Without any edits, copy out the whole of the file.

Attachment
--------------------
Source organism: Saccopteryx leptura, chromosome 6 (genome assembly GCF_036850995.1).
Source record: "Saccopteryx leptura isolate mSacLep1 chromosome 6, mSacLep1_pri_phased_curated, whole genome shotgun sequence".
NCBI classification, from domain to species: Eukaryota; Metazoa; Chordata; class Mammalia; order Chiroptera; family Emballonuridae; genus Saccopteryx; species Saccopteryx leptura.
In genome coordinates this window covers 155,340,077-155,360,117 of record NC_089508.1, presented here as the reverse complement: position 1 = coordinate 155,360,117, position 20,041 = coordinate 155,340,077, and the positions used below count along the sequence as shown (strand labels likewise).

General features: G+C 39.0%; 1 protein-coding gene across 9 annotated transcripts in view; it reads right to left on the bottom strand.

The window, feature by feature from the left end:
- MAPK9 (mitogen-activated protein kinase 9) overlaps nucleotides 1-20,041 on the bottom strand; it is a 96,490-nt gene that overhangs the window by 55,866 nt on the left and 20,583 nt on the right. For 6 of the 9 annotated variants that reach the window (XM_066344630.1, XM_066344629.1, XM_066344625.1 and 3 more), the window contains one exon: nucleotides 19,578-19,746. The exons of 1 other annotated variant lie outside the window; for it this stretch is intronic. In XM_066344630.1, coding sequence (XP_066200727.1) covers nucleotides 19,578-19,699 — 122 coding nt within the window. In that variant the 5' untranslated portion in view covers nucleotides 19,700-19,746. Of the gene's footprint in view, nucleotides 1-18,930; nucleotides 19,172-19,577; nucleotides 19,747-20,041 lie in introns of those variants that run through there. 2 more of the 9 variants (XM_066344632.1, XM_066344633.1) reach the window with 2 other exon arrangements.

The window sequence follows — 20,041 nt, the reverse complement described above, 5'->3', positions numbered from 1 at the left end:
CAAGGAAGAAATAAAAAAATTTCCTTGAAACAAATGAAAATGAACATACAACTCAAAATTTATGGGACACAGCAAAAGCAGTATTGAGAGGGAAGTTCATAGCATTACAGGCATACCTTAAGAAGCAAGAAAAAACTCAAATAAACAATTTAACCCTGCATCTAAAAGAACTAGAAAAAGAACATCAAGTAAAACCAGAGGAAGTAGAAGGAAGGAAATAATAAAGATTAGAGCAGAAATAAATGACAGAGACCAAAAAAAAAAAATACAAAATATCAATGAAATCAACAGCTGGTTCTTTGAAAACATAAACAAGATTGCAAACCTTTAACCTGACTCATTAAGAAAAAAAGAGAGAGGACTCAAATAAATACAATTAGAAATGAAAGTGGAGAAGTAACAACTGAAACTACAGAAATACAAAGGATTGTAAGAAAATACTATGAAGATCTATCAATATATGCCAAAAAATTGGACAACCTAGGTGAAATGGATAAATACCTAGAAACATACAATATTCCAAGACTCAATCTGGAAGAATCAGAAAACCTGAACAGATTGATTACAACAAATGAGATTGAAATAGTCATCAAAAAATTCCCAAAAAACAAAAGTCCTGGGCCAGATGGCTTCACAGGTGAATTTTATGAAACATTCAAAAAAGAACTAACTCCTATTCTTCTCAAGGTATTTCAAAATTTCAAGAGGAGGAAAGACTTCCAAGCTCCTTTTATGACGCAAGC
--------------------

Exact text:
Source organism: Saccopteryx leptura, chromosome 6 (genome assembly GCF_036850995.1).
Source record: "Saccopteryx leptura isolate mSacLep1 chromosome 6, mSacLep1_pri_phased_curated, whole genome shotgun sequence".
NCBI classification, from domain to species: Eukaryota; Metazoa; Chordata; class Mammalia; order Chiroptera; family Emballonuridae; genus Saccopteryx; species Saccopteryx leptura.
In genome coordinates this window covers 155,340,077-155,360,117 of record NC_089508.1, presented here as the reverse complement: position 1 = coordinate 155,360,117, position 20,041 = coordinate 155,340,077, and the positions used below count along the sequence as shown (strand labels likewise).

General features: G+C 39.0%; 1 protein-coding gene across 9 annotated transcripts in view; it reads right to left on the bottom strand.

The window, feature by feature from the left end:
- MAPK9 (mitogen-activated protein kinase 9) overlaps nucleotides 1-20,041 on the bottom strand; it is a 96,490-nt gene that overhangs the window by 55,866 nt on the left and 20,583 nt on the right. For 6 of the 9 annotated variants that reach the window (XM_066344630.1, XM_066344629.1, XM_066344625.1 and 3 more), the window contains one exon: nucleotides 19,578-19,746. The exons of 1 other annotated variant lie outside the window; for it this stretch is intronic. In XM_066344630.1, coding sequence (XP_066200727.1) covers nucleotides 19,578-19,699 — 122 coding nt within the window. In that variant the 5' untranslated portion in view covers nucleotides 19,700-19,746. Of the gene's footprint in view, nucleotides 1-18,930; nucleotides 19,172-19,577; nucleotides 19,747-20,041 lie in introns of those variants that run through there. 2 more of the 9 variants (XM_066344632.1, XM_066344633.1) reach the window with 2 other exon arrangements.

The window sequence follows — 20,041 nt, the reverse complement described above, 5'->3', positions numbered from 1 at the left end:
CAAGGAAGAAATAAAAAAATTTCCTTGAAACAAATGAAAATGAACATACAACTCAAAATTTATGGGACACAGCAAAAGCAGTATTGAGAGGGAAGTTCATAGCATTACAGGCATACCTTAAGAAGCAAGAAAAAACTCAAATAAACAATTTAACCCTGCATCTAAAAGAACTAGAAAAAGAACATCAAGTAAAACCAGAGGAAGTAGAAGGAAGGAAATAATAAAGATTAGAGCAGAAATAAATGACAGAGACCAAAAAAAAAAAATACAAAATATCAATGAAATCAACAGCTGGTTCTTTGAAAACATAAACAAGATTGCAAACCTTTAACCTGACTCATTAAGAAAAAAAGAGAGAGGACTCAAATAAATACAATTAGAAATGAAAGTGGAGAAGTAACAACTGAAACTACAGAAATACAAAGGATTGTAAGAAAATACTATGAAGATCTATCAATATATGCCAAAAAATTGGACAACCTAGGTGAAATGGATAAATACCTAGAAACATACAATATTCCAAGACTCAATCTGGAAGAATCAGAAAACCTGAACAGATTGATTACAACAAATGAGATTGAAATAGTCATCAAAAAATTCCCAAAAAACAAAAGTCCTGGGCCAGATGGCTTCACAGGTGAATTTTATGAAACATTCAAAAAAGAACTAACTCCTATTCTTCTCAAGGTATTTCAAAATTTCAAGAGGAGGAAAGACTTCCAAGCTCCTTTTATGACGCAAGC